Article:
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REVIEW: A Crack in the Sky and the Quiver of Truth (History Theatre)

Ahmed (M. Hajji Ahmed) meets Maya Angelou (Ashawnti Sakina Ford) in the History Theatre’s A Crack in the Sky. Photo by Scott Pakudaitis.

Not all paths lead where you expect. That’s one of the takeaways from Ahmed Ismail Yusuf’s striking new play A Crack in the Sky, which is now playing at the History Theatre. Yusuf, the author of A Thorn in the Sole and Somalis in Minnesota, shows a distinctive writing voice and engaging narrative style, both of which often brim with humor.

Humor? In the middle of one of the great refugee crises of the 1990s as his family gets caught up in the Somali Civil War? Yes, as a matter of fact. Yusuf’s autobiographical tale has more than a few twists and turns, but it’s quite charming.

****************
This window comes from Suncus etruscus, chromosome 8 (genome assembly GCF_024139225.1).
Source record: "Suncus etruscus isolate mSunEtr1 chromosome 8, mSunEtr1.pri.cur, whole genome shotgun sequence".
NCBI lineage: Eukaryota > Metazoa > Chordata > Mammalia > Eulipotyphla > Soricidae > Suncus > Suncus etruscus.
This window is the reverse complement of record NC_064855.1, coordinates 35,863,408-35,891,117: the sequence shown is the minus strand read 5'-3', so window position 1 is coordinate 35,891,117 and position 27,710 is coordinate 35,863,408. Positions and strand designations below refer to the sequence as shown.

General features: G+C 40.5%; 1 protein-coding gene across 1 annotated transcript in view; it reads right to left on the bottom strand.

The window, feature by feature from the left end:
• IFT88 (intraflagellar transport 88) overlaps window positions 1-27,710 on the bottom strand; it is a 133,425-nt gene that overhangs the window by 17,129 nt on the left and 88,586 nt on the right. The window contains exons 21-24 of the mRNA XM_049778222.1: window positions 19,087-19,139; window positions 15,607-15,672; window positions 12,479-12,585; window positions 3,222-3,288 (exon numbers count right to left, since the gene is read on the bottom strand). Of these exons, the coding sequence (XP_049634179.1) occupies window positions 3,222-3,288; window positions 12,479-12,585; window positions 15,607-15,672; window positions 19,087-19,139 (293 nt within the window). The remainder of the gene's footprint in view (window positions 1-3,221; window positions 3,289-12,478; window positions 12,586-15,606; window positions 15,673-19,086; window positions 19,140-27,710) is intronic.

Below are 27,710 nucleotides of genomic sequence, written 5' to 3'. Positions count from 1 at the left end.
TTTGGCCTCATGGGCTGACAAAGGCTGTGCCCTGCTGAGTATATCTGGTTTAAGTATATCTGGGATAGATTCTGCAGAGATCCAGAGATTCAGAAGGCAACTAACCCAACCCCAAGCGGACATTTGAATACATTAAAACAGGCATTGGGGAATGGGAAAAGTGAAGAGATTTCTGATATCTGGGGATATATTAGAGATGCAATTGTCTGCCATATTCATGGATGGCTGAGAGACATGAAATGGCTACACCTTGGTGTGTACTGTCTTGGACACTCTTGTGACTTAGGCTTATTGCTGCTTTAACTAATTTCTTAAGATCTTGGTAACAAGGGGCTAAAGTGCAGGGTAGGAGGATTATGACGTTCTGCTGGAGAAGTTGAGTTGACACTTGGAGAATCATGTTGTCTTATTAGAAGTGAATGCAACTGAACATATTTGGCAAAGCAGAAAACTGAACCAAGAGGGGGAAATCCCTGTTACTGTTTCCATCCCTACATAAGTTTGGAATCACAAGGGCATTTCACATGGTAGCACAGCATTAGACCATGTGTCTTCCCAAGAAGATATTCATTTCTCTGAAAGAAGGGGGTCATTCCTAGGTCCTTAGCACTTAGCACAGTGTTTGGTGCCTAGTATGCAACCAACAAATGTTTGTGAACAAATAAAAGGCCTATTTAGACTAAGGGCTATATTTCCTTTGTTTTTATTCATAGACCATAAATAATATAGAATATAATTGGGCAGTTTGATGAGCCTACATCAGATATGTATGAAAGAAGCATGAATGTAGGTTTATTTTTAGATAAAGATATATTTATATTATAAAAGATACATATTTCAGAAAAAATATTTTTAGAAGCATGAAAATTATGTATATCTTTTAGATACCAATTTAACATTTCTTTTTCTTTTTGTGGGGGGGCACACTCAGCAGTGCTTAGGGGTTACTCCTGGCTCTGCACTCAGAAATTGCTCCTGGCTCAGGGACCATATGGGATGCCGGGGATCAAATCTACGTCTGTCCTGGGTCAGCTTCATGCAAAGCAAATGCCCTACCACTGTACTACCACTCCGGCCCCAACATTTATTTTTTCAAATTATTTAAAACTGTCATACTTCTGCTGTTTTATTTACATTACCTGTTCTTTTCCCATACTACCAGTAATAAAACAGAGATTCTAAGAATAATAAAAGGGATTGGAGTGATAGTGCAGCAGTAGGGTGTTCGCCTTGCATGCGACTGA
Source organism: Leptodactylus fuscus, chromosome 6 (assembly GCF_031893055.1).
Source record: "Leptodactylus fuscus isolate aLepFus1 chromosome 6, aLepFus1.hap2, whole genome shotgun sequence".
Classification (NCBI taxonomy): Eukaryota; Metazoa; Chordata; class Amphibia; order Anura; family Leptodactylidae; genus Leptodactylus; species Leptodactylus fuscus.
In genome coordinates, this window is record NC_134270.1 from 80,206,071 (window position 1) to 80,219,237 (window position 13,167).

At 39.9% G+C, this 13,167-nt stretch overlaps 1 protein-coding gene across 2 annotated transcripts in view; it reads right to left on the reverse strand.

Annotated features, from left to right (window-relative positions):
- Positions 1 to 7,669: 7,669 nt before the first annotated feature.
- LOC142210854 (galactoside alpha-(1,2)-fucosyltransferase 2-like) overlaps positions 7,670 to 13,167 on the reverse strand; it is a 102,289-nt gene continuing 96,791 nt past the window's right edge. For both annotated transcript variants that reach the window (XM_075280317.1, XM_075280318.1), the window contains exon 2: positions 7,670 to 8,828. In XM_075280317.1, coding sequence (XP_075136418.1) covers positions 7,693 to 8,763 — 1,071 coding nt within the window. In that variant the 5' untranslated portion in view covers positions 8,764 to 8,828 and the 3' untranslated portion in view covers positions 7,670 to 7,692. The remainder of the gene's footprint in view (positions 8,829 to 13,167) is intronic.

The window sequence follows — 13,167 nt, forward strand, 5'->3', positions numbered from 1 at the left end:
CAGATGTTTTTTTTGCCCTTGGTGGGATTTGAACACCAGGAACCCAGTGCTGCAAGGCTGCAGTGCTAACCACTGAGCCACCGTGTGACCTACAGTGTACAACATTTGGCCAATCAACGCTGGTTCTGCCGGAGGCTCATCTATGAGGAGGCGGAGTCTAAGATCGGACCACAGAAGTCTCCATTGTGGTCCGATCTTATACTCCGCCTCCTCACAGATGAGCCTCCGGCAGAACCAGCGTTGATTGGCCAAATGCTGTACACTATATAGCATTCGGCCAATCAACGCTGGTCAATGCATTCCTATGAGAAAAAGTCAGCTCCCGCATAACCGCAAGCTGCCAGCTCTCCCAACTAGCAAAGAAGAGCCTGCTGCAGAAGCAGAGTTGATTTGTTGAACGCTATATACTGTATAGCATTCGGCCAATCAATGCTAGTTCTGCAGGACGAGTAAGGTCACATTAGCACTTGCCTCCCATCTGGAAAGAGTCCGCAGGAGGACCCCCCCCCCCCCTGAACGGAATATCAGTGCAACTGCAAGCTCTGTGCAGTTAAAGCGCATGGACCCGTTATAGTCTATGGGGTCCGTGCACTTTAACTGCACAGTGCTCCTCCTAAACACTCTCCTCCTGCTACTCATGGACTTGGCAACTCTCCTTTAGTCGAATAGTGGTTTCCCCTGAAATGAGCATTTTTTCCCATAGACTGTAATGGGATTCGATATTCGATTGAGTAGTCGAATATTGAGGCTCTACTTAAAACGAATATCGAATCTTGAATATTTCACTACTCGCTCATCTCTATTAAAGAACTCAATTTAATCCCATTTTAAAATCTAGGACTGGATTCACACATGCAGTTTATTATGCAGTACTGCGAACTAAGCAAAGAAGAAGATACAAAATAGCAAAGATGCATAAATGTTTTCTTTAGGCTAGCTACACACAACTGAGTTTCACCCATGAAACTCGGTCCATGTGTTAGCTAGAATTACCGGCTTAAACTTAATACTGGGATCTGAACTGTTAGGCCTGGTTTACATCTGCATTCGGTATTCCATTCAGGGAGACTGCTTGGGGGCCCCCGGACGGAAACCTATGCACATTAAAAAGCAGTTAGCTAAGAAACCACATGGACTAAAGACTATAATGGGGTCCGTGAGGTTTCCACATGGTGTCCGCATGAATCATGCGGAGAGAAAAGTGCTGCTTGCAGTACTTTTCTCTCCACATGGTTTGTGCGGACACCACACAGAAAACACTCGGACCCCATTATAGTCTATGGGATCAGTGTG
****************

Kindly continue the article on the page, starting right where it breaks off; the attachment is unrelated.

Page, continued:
Charming? You should see Owl and Camel, who are Yusuf’s imaginary friends (yes, you read that right) tagging along for the ride. Owl is played by Mikell Sapp; Camel, by Tracey Maloney. Sapp and Maloney’s portrayals of these sort-of spirit animal characters are vibrant and engaging, both for children and adults – and sell the illusion despite minimal costuming.

The journey that Ahmed (Yusuf plays himself) may be difficult, but the world is beautiful to see; as with innumerable productions when he was at the Jungle Theater, Joel Sass has designed a splendid set that is lovingly lit by Michael Wangen. A distinctive piece of theatre by a voice whose work I look forward to seeing more of.


A Crack in the Sky plays through March 4 at the History Theatre in St. Paul, MN.

Amy Donahue
Amy Donahue is a staff reviewer at the Twin Cities Arts Reader. She interned with the magazine during the summer of 2017, served as a guest contributor while studying abroad in Europe that fall, and has moved up to regular old reviewing. She admits to being at least 50% terrified of contemporary German opera.
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